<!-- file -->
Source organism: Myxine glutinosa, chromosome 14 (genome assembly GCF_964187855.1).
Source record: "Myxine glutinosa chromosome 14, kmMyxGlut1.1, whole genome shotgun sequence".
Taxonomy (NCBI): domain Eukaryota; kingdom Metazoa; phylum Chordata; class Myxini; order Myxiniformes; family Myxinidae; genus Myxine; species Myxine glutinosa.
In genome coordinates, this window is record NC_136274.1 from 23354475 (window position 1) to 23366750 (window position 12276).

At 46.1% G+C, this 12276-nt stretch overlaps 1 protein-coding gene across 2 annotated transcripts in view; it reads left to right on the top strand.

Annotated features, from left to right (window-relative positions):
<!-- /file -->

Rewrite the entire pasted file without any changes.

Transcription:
Source organism: Myxine glutinosa, chromosome 14 (genome assembly GCF_964187855.1).
Source record: "Myxine glutinosa chromosome 14, kmMyxGlut1.1, whole genome shotgun sequence".
Taxonomy (NCBI): domain Eukaryota; kingdom Metazoa; phylum Chordata; class Myxini; order Myxiniformes; family Myxinidae; genus Myxine; species Myxine glutinosa.
In genome coordinates, this window is record NC_136274.1 from 23354475 (window position 1) to 23366750 (window position 12276).

At 46.1% G+C, this 12276-nt stretch overlaps 1 protein-coding gene across 2 annotated transcripts in view; it reads left to right on the top strand.

Annotated features, from left to right (window-relative positions):